A new view on cattle production


LISBON, Ohio — When Max and Mary VanBuren moved to a reclaimed strip mine farm near Lisbon, Ohio, in 1999, they were aiming to do something a little unconventional.

They each had a cattle background, but they weren’t interested in a typical operation — their plans included a more unique approach to raising livestock.

Since 2004, the VanBurens, along with business partners Dan and Tracy Gallo, have produced 100 percent grass-fed, organic Scottish Highland beef.

Making the choice

The decision to go organic was a long time in the making for Max and Mary. Both grew up on conventional farms and the couple operated a traditional dairy near Columbiana, Ohio, in the late 1980s. Max, a veterinarian, also ran an embryo transfer business from 1981-1996.

Max admits that 20 years ago, he would’ve laughed at the idea of organic farming. But in the mid-1990s, the concept started to make a lot of sense.

“We kind of had an epiphany of sorts,” Max said.

Max and Mary realized — with some alarm — that people their age were appearing regularly in the obituary column of the local newspaper and suddenly, their health seemed like a pretty big priority.

Years of short nights, long days and getting kicked around by cows had started to catch up with Max. He became interested in preventing medical problems and started to study how food affects the human body.

He decided he wasn’t happy with the food he’d been eating and began to seek out organic products. It wasn’t an easy decision for the veterinarian, coming from a conventional farm background, but one he felt was necessary.

“The organic concept was something that we thought we wanted to be involved in,” Max said.

In their 40s at the time, the VanBurens sold the dairy and Max opened a small animal vet office before giving up his embryo transfer business.

Now, the couple keeps about 75 Scottish Highland cows, calves and yearlings on 155 acres of certified organic pasture. Their farm is divided into 2- to 5-acre grazing fields that consist of mostly white clover, red clover and grass.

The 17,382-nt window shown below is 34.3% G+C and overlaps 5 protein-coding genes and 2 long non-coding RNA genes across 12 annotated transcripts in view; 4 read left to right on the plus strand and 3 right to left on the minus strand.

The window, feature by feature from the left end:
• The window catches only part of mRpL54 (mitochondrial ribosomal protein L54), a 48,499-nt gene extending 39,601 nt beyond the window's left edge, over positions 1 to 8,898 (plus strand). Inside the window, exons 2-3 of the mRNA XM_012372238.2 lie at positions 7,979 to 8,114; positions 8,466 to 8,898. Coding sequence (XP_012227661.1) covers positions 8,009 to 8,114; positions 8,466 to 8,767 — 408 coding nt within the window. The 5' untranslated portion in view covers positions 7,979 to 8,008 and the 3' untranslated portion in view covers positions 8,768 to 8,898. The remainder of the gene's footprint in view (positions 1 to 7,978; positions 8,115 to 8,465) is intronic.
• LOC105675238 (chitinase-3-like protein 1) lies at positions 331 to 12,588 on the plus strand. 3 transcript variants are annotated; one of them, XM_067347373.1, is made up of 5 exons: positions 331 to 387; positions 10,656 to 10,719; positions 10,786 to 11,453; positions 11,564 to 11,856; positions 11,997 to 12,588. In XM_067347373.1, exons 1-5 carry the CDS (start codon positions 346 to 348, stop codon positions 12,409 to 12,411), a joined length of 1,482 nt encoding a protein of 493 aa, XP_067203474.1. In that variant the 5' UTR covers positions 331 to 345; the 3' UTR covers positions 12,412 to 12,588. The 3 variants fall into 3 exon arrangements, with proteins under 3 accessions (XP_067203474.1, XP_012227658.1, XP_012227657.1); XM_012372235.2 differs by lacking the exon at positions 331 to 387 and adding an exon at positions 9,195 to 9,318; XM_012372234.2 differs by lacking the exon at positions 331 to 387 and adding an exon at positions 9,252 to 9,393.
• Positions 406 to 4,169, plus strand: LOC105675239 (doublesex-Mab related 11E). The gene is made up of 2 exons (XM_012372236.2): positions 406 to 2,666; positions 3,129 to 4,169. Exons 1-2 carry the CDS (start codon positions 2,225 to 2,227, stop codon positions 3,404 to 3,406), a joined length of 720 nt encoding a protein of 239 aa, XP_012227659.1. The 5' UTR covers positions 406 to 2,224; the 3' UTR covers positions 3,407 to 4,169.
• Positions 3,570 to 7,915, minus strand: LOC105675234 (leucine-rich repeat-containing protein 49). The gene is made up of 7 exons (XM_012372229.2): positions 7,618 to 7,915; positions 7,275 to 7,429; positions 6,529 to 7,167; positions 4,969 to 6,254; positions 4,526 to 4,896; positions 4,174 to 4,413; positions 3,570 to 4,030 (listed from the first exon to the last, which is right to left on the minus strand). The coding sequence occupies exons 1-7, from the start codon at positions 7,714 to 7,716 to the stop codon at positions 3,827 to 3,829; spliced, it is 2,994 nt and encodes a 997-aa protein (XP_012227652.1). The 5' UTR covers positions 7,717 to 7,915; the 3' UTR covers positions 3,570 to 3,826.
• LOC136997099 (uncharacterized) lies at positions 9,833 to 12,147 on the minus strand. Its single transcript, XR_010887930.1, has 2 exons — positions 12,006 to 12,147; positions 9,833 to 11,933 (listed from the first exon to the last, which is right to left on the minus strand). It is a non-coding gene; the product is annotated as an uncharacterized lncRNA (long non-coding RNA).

“We wanted to produce as pure of food as we could produce,” Max said.

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There are some important health benefits that come from eating 100 percent grass-fed beef, according to the farmer.

The meat has very high levels of conjugated linoleic acid and omega 3 fatty acid. In studies, conjugated linoleic acid has been shown to prevent cancer and the omega 3 fatty acid is helpful in preventing cardiovascular disease.

But to get these benefits, it takes a lot of high-quality forages. Grain feeding or poor forages greatly decrease these fatty acids, Max said. He added that it’s challenging to produce enough high-quality forage while keeping in compliance with organic regulations.

The cattle

Max and Mary picked Scottish Highlands because they are most efficient for what the couple wanted to do. According to Max, Scottish Highlands are low maintenance animals that do well on hills and eat almost any forage. The females are good mothers and calves are usually small.

Scottish Highlands mature a little slower than other breeds — it takes 24 months for them to reach 900-1,100 pounds on VanBurens’ reclaimed strip mine meadows. But they stay productive for many years, as cows can calve until they are 15 or older.

The VanBurens weigh their growing cattle every three months and yearlings are given an ultrasound test. A herd bull is used for breeding, although some cows are artificially inseminated.

Since there aren’t many herds like the VanBurens’, Max said figuring out how to get maximum production has been a big science experiment. He calls his farm a year-round forage testing program.

Max said there’s a fair amount of genetic selection involved in shaping the herd. He looks for easy fleshing animals that have good feet and legs. Disposition and the ability to gain weight quickly are two other important factors.

All selection is done from within the current herd, Max said. No outside animals are brought to the farm.


By choosing cattle that meet the needs of the farm, Max and Mary intervene as little as possible. They prefer to let the animals grow “how nature intended.”

And that’s the philosophy that drives their farm.

“It’s just about how things are supposed to be,” Max said.

It’s about what you get when conventional goes natural.

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  1. Just found this one. Dan and Tracy Gallo had sent us a card and I looked up their address and found them —-associated with you!

    Like the photos and article. Happy Easter.

    Please thank Dan and Tracy for us. Wow what a prayer circle over 800 folks.



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